suicidal thoughts in the midst of grief
(Depression)

"To those who are feeling very lonely tonight, please know that I understand how you feel. That things will get easier. Please stick around to make those happy memories for yourself."
- Joel Burns, 10/12/2010

People who are deeply depressed may need professional help. If they are not in crisis mode, it might help them to meet and talk with a counselor. Others just may need to speak to a loving, caring and understanding friend. In a crisis, one important resource is the National Suicide Prevention Lifeline. The number is 1.800.273.8255. You can call for yourself or someone you care about. It is free and confidential. It is available 24/7.

[Note: I wrote this about four months after my husband died suddenly.]

In the days after I lost Doug, a close friend of mine (JC) could tell I was falling apart. While Doug was alive, JC had heard me say if anything ever happened to him, I couldn't go on. (That was despite the fact that Doug drove me crazy sometimes.)

I did not spend a night alone in the This Old House for the first month. I think friends and family stayed over in part because they were not quite sure I might not be tempted to jump out a window.

My friend had the courage and sensitivity to ask me to tell him if I had thoughts about killing myself. He also begged me not to take such an action. He said others couldn't bear it. He reminded me of the pain and guilt it would cause others.

I was not offended. I appreciated that they cared about me enough to worry. I would wager that most people have considered suicide at one time or another, particularly after such a loss.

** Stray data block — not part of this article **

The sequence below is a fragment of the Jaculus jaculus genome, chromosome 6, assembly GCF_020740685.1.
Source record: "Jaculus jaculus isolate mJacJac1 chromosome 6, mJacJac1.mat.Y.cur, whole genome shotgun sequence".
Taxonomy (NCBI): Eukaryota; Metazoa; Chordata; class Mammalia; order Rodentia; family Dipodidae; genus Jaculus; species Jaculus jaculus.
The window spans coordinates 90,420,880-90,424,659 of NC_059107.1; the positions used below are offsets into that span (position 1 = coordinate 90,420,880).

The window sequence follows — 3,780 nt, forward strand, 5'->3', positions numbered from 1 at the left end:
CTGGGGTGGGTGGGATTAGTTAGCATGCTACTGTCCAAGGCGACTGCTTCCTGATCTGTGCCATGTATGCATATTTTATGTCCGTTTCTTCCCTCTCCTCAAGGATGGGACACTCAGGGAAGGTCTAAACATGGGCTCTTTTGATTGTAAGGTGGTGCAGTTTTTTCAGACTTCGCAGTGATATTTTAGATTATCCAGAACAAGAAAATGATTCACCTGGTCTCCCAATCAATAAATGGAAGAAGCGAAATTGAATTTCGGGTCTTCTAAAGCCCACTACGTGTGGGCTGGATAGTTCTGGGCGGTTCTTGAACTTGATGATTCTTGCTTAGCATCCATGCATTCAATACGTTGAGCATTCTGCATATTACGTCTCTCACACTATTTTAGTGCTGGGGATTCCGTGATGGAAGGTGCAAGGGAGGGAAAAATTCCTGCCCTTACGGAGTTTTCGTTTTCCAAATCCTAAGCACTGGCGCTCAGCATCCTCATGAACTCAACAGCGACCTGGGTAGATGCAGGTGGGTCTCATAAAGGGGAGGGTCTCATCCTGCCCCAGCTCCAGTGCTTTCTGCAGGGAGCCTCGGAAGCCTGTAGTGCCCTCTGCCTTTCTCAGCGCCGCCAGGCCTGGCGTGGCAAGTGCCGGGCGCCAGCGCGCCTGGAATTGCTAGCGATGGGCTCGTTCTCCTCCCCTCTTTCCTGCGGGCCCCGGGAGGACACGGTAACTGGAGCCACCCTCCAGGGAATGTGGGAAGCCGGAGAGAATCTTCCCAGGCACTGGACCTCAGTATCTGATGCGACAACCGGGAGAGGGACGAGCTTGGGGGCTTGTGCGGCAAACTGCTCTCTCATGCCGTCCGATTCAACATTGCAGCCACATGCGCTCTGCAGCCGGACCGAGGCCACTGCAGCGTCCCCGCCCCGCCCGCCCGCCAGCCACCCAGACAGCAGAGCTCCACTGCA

Honestly, I do feel that my life is over. And in reality, life as I knew it IS over. It is as if I have been torn in half. (There was actually a half moon in the sky the night Doug left. Like the photo below, which I didn't take.)

Half moon. I saw a similar moon the night Doug left.

I certainly do NOT want to imagine life without Doug, even if it IS my new reality. I know it would be easier for me to not to have to deal with the pain and the hassle. I am dwelling in a very dark place right now, as I try to process grief.

I will admit that at this point, I would not be sad if I did accidentally lose my life. I would not be disappointed if I found out I had a terminal illness (as long as it didn't hurt too much or inconvenience others.) Before this, I wanted to live long and be healthy so I could continue to enjoy the wonderful life I shared with Doug. I wanted to grow old with him. When walking (which helped me managed the stress), I often thought of throwing myself in front of an oncoming vehicle. But I decided against it, because I figured it would be awful and unfair for the person who hit me, it would be very messy, and I would probably end up paralyzed for life instead of dead.

I can understand why people commit suicide then they lose a loved one. Maybe they don't want to die, but they can't bear the pain of such an awful loss. Suicide is often driven by intense mental pain: hopelessness, a yearning for escape, a sense of not belonging (such as a sudden disruption in the fabric of daily life), and feelings of being a burden to others.